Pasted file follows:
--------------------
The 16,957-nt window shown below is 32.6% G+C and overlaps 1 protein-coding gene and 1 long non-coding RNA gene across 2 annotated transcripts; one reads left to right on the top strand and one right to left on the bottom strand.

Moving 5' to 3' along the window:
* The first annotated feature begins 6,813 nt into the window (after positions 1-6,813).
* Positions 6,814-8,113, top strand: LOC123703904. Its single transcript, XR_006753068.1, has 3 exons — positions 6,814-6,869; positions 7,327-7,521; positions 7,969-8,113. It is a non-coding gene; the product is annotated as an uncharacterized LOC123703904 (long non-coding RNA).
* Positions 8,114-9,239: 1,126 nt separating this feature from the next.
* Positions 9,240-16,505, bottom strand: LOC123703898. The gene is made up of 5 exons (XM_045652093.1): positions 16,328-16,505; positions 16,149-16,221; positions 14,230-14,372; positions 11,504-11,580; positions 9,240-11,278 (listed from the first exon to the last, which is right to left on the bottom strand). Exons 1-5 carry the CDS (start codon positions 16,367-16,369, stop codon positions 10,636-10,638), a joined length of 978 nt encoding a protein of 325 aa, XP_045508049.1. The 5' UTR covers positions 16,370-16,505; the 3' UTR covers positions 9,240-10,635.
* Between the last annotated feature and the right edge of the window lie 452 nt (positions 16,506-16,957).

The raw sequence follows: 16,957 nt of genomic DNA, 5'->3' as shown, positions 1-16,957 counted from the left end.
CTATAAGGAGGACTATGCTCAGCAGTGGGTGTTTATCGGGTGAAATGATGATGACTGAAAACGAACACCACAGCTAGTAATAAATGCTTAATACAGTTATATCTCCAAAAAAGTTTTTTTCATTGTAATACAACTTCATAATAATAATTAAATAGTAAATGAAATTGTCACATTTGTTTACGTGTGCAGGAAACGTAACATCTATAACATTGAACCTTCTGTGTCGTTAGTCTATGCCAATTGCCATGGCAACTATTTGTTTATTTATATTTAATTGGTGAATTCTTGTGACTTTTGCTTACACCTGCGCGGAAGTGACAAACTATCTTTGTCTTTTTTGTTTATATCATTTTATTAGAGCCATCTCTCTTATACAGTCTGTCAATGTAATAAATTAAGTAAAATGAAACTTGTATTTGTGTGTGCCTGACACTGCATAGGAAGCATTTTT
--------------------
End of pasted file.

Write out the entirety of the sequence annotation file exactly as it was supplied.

The 16,957-nt window shown below is 32.6% G+C and overlaps 1 protein-coding gene and 1 long non-coding RNA gene across 2 annotated transcripts; one reads left to right on the top strand and one right to left on the bottom strand.

Moving 5' to 3' along the window:
* The first annotated feature begins 6,813 nt into the window (after positions 1-6,813).
* Positions 6,814-8,113, top strand: LOC123703904. Its single transcript, XR_006753068.1, has 3 exons — positions 6,814-6,869; positions 7,327-7,521; positions 7,969-8,113. It is a non-coding gene; the product is annotated as an uncharacterized LOC123703904 (long non-coding RNA).
* Positions 8,114-9,239: 1,126 nt separating this feature from the next.
* Positions 9,240-16,505, bottom strand: LOC123703898. The gene is made up of 5 exons (XM_045652093.1): positions 16,328-16,505; positions 16,149-16,221; positions 14,230-14,372; positions 11,504-11,580; positions 9,240-11,278 (listed from the first exon to the last, which is right to left on the bottom strand). Exons 1-5 carry the CDS (start codon positions 16,367-16,369, stop codon positions 10,636-10,638), a joined length of 978 nt encoding a protein of 325 aa, XP_045508049.1. The 5' UTR covers positions 16,370-16,505; the 3' UTR covers positions 9,240-10,635.
* Between the last annotated feature and the right edge of the window lie 452 nt (positions 16,506-16,957).

The raw sequence follows: 16,957 nt of genomic DNA, 5'->3' as shown, positions 1-16,957 counted from the left end.
CTATAAGGAGGACTATGCTCAGCAGTGGGTGTTTATCGGGTGAAATGATGATGACTGAAAACGAACACCACAGCTAGTAATAAATGCTTAATACAGTTATATCTCCAAAAAAGTTTTTTTCATTGTAATACAACTTCATAATAATAATTAAATAGTAAATGAAATTGTCACATTTGTTTACGTGTGCAGGAAACGTAACATCTATAACATTGAACCTTCTGTGTCGTTAGTCTATGCCAATTGCCATGGCAACTATTTGTTTATTTATATTTAATTGGTGAATTCTTGTGACTTTTGCTTACACCTGCGCGGAAGTGACAAACTATCTTTGTCTTTTTTGTTTATATCATTTTATTAGAGCCATCTCTCTTATACAGTCTGTCAATGTAATAAATTAAGTAAAATGAAACTTGTATTTGTGTGTGCCTGACACTGCATAGGAAGCATTTTT